The cash went to funds managed by Arabella Advisors, a D.C.-based consulting firm, in 2019. Once donors send the cash to the funds, it is then transferred to dozens of left-wing initiatives that fall under their auspices, as well as to outside groups.

The Arabella network consists of four funds: the Sixteen Thirty Fund, New Venture Fund, Windward Fund, and Hopewell Fund. Each Arabella-managed fund provides its tax and legal status to the groups that sit beneath them. Under this setup, known as fiscal sponsorship, the sponsored groups are not standalone nonprofits and do not have to file tax forms to the IRS, effectively obscuring information such as financials, board members, and other important details.

The four funds combined to raise an astounding $714.7 million for left-wing initiatives in 2019, the tax forms show. The New Venture Fund is the group’s largest entity and raked in $450 million in anonymous cash—including a single donation of $83 million—to pass off to groups. The Sixteen Thirty Fund received $137.2 million, including one donation of $33 million. The Hopewell Fund pulled in $84.2 million, with a single $36 million donation. The Windward Fund took in $43.3 million. Its largest donation was $8.5 million.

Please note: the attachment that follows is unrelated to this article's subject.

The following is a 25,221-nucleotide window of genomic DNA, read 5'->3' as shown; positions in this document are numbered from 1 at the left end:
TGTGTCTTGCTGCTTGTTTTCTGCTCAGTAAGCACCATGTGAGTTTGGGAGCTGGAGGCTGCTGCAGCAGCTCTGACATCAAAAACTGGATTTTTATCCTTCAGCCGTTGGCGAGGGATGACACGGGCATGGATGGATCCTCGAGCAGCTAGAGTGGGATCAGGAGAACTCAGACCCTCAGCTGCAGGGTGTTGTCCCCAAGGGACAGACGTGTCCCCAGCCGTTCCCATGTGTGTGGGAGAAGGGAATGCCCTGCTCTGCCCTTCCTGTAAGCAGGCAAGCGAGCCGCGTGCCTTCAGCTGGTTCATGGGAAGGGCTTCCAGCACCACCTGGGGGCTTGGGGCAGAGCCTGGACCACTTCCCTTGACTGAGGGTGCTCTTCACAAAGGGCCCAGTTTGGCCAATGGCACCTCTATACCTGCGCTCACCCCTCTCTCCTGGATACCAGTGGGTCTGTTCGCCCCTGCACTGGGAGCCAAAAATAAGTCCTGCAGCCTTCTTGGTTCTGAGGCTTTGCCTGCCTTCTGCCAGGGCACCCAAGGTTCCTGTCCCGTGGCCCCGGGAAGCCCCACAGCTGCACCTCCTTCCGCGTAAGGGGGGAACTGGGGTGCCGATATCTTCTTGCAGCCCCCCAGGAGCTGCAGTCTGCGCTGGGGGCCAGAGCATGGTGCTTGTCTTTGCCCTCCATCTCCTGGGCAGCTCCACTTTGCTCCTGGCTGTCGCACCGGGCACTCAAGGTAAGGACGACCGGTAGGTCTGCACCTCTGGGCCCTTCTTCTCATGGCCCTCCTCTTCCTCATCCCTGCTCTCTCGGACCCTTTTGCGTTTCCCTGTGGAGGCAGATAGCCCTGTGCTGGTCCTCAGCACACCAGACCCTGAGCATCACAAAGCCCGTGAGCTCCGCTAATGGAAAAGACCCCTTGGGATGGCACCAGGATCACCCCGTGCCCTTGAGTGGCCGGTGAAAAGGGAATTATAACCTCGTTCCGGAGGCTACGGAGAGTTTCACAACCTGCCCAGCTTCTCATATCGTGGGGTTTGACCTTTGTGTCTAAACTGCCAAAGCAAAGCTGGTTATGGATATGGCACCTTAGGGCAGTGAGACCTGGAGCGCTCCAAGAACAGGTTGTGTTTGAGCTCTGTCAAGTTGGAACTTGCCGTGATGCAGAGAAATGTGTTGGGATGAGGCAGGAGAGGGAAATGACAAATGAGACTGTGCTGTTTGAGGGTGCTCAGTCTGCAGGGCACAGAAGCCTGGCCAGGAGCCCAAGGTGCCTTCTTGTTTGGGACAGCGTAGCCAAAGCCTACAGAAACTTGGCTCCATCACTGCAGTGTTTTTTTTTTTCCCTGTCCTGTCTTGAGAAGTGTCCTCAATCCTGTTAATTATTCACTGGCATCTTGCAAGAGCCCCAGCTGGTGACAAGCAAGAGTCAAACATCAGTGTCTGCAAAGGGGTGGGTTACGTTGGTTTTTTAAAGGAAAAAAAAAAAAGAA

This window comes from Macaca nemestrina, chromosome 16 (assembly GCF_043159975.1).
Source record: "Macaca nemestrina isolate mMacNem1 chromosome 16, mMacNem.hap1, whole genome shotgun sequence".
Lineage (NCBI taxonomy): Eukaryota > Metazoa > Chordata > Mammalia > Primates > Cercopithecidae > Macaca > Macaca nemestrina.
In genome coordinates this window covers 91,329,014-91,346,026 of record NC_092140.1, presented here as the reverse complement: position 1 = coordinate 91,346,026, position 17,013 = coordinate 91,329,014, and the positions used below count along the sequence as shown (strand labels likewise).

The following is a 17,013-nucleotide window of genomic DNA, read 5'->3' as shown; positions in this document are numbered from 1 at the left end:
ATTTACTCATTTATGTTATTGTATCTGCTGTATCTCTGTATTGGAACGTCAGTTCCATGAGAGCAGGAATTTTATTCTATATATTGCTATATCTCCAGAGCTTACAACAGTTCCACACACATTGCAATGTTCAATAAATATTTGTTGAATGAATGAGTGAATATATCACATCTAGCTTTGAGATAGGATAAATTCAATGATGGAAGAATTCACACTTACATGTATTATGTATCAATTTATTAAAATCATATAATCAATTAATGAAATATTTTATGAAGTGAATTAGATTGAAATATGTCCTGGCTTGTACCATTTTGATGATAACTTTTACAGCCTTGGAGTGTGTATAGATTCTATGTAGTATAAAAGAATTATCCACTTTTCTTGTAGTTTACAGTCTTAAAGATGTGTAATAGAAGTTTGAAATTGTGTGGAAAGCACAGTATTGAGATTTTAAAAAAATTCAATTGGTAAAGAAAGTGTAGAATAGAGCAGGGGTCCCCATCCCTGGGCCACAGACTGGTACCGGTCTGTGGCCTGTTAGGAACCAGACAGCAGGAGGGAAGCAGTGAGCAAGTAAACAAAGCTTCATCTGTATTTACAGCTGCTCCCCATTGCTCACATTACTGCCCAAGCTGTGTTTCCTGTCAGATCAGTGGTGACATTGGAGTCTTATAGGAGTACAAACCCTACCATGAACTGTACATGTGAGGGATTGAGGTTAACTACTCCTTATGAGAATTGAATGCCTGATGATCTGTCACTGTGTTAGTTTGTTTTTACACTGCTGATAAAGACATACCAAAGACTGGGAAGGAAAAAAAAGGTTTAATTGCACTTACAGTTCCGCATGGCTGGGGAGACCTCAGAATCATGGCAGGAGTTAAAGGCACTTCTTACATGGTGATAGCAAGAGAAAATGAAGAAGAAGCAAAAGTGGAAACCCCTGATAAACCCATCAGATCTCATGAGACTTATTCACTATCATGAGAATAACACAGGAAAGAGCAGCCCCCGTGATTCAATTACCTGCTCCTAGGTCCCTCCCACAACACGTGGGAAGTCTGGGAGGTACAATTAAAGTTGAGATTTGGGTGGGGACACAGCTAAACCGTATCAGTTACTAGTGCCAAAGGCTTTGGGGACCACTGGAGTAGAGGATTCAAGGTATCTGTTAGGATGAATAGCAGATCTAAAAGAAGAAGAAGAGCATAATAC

The funds disbursed a total of $648 million last year. Nearly $400 million went to outside groups that include America Votes, Center for American Progress, Center for Popular Democracy, Latino Victory Project, and Color of Change.

The dark money network houses some of the nation’s most prominent liberal groups. The Sixteen Thirty Fund, for example, houses Demand Justice, a group led by former Hillary Clinton press secretary Brian Fallon to push back against Republican judicial nominations. While Demand Justice does not have to file tax documents to the IRS due to its affiliation with the Sixteen Thirty Fund, the Washington Free Beacon found it received $2.6 million from billionaire George Soros around the time of its inception in 2018.